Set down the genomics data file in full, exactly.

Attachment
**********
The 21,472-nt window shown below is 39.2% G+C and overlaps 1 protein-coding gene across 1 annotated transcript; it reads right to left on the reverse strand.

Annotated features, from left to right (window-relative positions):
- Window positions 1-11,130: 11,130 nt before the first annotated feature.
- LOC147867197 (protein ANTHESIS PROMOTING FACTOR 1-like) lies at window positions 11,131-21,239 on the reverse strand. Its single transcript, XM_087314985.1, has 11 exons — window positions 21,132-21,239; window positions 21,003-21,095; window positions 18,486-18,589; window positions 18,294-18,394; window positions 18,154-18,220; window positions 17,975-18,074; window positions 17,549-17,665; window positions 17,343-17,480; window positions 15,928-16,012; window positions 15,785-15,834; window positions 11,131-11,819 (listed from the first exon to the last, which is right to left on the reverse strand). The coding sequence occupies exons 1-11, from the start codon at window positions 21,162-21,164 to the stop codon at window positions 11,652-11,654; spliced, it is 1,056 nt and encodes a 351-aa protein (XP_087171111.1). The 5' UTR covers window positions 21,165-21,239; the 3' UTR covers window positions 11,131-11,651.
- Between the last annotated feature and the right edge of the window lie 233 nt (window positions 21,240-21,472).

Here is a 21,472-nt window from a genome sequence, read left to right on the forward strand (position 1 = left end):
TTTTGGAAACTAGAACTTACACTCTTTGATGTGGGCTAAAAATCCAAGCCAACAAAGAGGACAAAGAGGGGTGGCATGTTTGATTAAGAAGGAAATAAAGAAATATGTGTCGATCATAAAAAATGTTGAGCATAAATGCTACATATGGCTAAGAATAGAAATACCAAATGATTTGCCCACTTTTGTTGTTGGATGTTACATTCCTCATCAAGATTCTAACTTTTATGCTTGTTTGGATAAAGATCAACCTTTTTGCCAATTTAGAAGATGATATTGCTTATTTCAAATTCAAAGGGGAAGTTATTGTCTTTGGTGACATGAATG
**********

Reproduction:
The 21,472-nt window shown below is 39.2% G+C and overlaps 1 protein-coding gene across 1 annotated transcript; it reads right to left on the reverse strand.

Annotated features, from left to right (window-relative positions):
- Window positions 1-11,130: 11,130 nt before the first annotated feature.
- LOC147867197 (protein ANTHESIS PROMOTING FACTOR 1-like) lies at window positions 11,131-21,239 on the reverse strand. Its single transcript, XM_087314985.1, has 11 exons — window positions 21,132-21,239; window positions 21,003-21,095; window positions 18,486-18,589; window positions 18,294-18,394; window positions 18,154-18,220; window positions 17,975-18,074; window positions 17,549-17,665; window positions 17,343-17,480; window positions 15,928-16,012; window positions 15,785-15,834; window positions 11,131-11,819 (listed from the first exon to the last, which is right to left on the reverse strand). The coding sequence occupies exons 1-11, from the start codon at window positions 21,162-21,164 to the stop codon at window positions 11,652-11,654; spliced, it is 1,056 nt and encodes a 351-aa protein (XP_087171111.1). The 5' UTR covers window positions 21,165-21,239; the 3' UTR covers window positions 11,131-11,651.
- Between the last annotated feature and the right edge of the window lie 233 nt (window positions 21,240-21,472).

Here is a 21,472-nt window from a genome sequence, read left to right on the forward strand (position 1 = left end):
TTTTGGAAACTAGAACTTACACTCTTTGATGTGGGCTAAAAATCCAAGCCAACAAAGAGGACAAAGAGGGGTGGCATGTTTGATTAAGAAGGAAATAAAGAAATATGTGTCGATCATAAAAAATGTTGAGCATAAATGCTACATATGGCTAAGAATAGAAATACCAAATGATTTGCCCACTTTTGTTGTTGGATGTTACATTCCTCATCAAGATTCTAACTTTTATGCTTGTTTGGATAAAGATCAACCTTTTTGCCAATTTAGAAGATGATATTGCTTATTTCAAATTCAAAGGGGAAGTTATTGTCTTTGGTGACATGAATG